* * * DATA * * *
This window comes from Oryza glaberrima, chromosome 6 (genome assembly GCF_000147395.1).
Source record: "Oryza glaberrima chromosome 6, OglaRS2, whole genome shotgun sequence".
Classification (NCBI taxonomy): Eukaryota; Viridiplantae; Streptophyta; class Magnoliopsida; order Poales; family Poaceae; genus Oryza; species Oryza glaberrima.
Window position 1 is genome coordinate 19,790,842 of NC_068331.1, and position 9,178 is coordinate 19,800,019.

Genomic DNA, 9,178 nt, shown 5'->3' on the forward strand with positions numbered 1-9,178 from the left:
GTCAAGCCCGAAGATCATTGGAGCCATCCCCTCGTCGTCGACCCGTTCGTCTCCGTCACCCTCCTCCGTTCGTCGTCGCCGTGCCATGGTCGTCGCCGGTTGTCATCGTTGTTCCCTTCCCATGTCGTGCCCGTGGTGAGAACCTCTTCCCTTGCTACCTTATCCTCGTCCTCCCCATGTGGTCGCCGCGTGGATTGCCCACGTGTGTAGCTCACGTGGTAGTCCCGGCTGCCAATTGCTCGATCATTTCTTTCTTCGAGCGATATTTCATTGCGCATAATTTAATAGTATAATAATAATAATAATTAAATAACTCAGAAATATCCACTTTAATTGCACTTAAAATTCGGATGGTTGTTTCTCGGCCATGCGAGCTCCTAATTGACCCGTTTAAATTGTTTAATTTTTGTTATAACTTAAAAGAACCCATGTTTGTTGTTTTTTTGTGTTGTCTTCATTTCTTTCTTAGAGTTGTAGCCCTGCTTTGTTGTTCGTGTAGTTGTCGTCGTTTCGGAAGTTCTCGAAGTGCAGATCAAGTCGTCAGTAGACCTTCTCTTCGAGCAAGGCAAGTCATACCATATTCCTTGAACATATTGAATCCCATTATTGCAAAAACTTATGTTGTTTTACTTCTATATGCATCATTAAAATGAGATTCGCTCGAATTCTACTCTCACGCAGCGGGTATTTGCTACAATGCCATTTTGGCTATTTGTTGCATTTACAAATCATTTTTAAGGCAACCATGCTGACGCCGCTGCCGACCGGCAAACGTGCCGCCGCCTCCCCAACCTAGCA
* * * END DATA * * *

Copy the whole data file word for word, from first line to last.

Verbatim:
This window comes from Oryza glaberrima, chromosome 6 (genome assembly GCF_000147395.1).
Source record: "Oryza glaberrima chromosome 6, OglaRS2, whole genome shotgun sequence".
Classification (NCBI taxonomy): Eukaryota; Viridiplantae; Streptophyta; class Magnoliopsida; order Poales; family Poaceae; genus Oryza; species Oryza glaberrima.
Window position 1 is genome coordinate 19,790,842 of NC_068331.1, and position 9,178 is coordinate 19,800,019.

Genomic DNA, 9,178 nt, shown 5'->3' on the forward strand with positions numbered 1-9,178 from the left:
GTCAAGCCCGAAGATCATTGGAGCCATCCCCTCGTCGTCGACCCGTTCGTCTCCGTCACCCTCCTCCGTTCGTCGTCGCCGTGCCATGGTCGTCGCCGGTTGTCATCGTTGTTCCCTTCCCATGTCGTGCCCGTGGTGAGAACCTCTTCCCTTGCTACCTTATCCTCGTCCTCCCCATGTGGTCGCCGCGTGGATTGCCCACGTGTGTAGCTCACGTGGTAGTCCCGGCTGCCAATTGCTCGATCATTTCTTTCTTCGAGCGATATTTCATTGCGCATAATTTAATAGTATAATAATAATAATAATTAAATAACTCAGAAATATCCACTTTAATTGCACTTAAAATTCGGATGGTTGTTTCTCGGCCATGCGAGCTCCTAATTGACCCGTTTAAATTGTTTAATTTTTGTTATAACTTAAAAGAACCCATGTTTGTTGTTTTTTTGTGTTGTCTTCATTTCTTTCTTAGAGTTGTAGCCCTGCTTTGTTGTTCGTGTAGTTGTCGTCGTTTCGGAAGTTCTCGAAGTGCAGATCAAGTCGTCAGTAGACCTTCTCTTCGAGCAAGGCAAGTCATACCATATTCCTTGAACATATTGAATCCCATTATTGCAAAAACTTATGTTGTTTTACTTCTATATGCATCATTAAAATGAGATTCGCTCGAATTCTACTCTCACGCAGCGGGTATTTGCTACAATGCCATTTTGGCTATTTGTTGCATTTACAAATCATTTTTAAGGCAACCATGCTGACGCCGCTGCCGACCGGCAAACGTGCCGCCGCCTCCCCAACCTAGCA